How often are you asked, “what’s a blog?”
Most who ask me this, have never seen a blog in their life. For some reason, I get asked this a lot. My response varies person to person.
Recently, someone asked me, “why should I start blogging?” Invariably this person was asking me to describe the potential advantages of having a blog.
I went on, in my typical sales speech, about how blogging can be used as one of the most powerful marketing tools available.
This is usually a strong statement to someone who has never even seen one!
Not discouraged in the slightest by their reaction, I go on to explain the benefit of potential customers coming to your blog and being “sold” on your company because they feel like they know you already. Therefore, the customers in a sense, are seeking you out instead of the other way around.
I spoke recently with one of my uncle’s, who owns a construction company, about the benefits of having a blog. He was literally beside himself with the possibilities having one can create.
I always have to follow the conversation with a warning against the unrealistic expectations of instant success. Having a blog and using it for marketing purposes takes work and dedication. I usually insist people be prepared to spend about 2 hours a night at least 5 days a week. This usually brings people back to reality.
After explaining the effort required to create a successful blog, I recommend reading David Meerman Scott’s book “The New Rules of Marketing and PR.” It is still one of the best books about blogging and online media I’ve ever read.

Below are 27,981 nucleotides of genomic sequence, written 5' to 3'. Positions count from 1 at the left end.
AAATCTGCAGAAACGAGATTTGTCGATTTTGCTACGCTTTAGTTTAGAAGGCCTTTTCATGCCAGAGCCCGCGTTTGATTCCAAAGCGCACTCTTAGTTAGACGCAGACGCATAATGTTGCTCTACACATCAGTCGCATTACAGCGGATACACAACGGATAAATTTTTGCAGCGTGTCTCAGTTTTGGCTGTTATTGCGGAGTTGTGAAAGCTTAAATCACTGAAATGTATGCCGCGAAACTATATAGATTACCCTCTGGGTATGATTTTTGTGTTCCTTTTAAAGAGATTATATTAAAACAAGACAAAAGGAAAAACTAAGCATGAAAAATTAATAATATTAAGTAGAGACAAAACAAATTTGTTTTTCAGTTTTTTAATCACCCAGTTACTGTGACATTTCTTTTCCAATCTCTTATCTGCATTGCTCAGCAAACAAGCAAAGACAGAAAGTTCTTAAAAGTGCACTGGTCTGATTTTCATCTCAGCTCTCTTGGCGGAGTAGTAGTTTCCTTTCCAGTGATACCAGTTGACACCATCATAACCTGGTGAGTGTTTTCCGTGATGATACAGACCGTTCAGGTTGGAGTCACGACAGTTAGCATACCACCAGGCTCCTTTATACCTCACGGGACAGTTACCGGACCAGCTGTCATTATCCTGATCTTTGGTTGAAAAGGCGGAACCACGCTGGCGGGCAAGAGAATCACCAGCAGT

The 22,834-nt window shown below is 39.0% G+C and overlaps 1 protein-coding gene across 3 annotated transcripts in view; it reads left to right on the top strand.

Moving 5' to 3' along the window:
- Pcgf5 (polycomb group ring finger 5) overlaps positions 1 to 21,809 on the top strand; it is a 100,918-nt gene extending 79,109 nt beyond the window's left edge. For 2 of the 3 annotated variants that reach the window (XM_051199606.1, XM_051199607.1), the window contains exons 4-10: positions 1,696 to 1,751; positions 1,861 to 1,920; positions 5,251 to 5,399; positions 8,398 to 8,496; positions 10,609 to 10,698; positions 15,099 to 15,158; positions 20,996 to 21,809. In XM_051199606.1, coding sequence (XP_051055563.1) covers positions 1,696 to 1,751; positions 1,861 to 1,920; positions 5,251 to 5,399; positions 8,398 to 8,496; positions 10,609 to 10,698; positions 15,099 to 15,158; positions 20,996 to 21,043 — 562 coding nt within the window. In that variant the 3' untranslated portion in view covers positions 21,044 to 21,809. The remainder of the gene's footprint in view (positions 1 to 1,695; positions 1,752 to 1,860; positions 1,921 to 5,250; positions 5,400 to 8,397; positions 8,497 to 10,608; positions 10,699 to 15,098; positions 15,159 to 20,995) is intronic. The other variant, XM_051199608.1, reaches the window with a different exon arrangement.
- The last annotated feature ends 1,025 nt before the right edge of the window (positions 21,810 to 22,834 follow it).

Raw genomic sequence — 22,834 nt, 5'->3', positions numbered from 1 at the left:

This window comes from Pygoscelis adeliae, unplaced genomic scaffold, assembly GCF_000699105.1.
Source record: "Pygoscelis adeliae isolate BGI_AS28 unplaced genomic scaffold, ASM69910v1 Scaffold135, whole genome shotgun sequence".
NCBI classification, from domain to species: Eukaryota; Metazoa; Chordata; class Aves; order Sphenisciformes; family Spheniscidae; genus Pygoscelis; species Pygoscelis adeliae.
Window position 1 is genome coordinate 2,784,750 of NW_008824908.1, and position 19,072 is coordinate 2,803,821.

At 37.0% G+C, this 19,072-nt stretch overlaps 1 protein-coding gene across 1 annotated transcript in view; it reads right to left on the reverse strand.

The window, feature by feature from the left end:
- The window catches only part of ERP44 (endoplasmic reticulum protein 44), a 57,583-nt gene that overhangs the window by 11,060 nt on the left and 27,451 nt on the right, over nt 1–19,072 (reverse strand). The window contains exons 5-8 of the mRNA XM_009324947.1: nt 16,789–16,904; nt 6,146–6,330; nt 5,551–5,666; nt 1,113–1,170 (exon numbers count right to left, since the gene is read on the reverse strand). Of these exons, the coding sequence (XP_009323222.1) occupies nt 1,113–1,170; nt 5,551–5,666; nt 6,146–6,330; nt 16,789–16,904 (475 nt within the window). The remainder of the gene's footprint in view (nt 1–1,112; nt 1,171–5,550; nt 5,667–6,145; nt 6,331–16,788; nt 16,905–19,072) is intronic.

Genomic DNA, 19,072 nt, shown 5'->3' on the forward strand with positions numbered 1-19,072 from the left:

Blogging is a chance to really sell yourself to your target customer base. I recommend that the business owner to keep this in mind. It’s like having a lengthy conversation with your customer’s, only you can choose exactly what you want your customer get to hear/read.
Why non-bloggers don’t get bloggers
The only contact non-bloggers have with blogs, usually comes from the news. These people are actually quite average. Most people here in the US still don’t know what a blog is or the implications of having one. It is still foreign. Most people that I speak with outside the blogosphere think that a blog is a personal journal.
I admit being guilty at times of assuming everyone else is interested in what I am interested in. This is simply not the case. Not everyone uses Google Reader, is interested in finance, and so on.
Non-bloggers are individuals not consumed by the internet. Their computer use is mostly limited to checking email, google (actually probably MSN) searches, and looking up bank account information. I, like other bloggers, must realize this when communicating with non bloggers.
Should We Try to Convince Others to Blog?
My argument is yes! I believe it benefits the blogosphere tremendously to maximize the number of new blogs and bloggers.
Plain and simple, the more bloggers exist the more marketing opportunities there are.
The more bloggers there are, the more of a chance you have of develop relationships with others who are interested in the same things you are.
Relationships to me are the biggest reason to have a blog. As I stated in my last bloggingtips.com post, the people I have met online are some of the greatest contacts I have.
I am more than willing to offer up any of my services/knowledge to anyone who wants to network and work hard. I have found many other bloggers have the same attitude.
What do YOU think?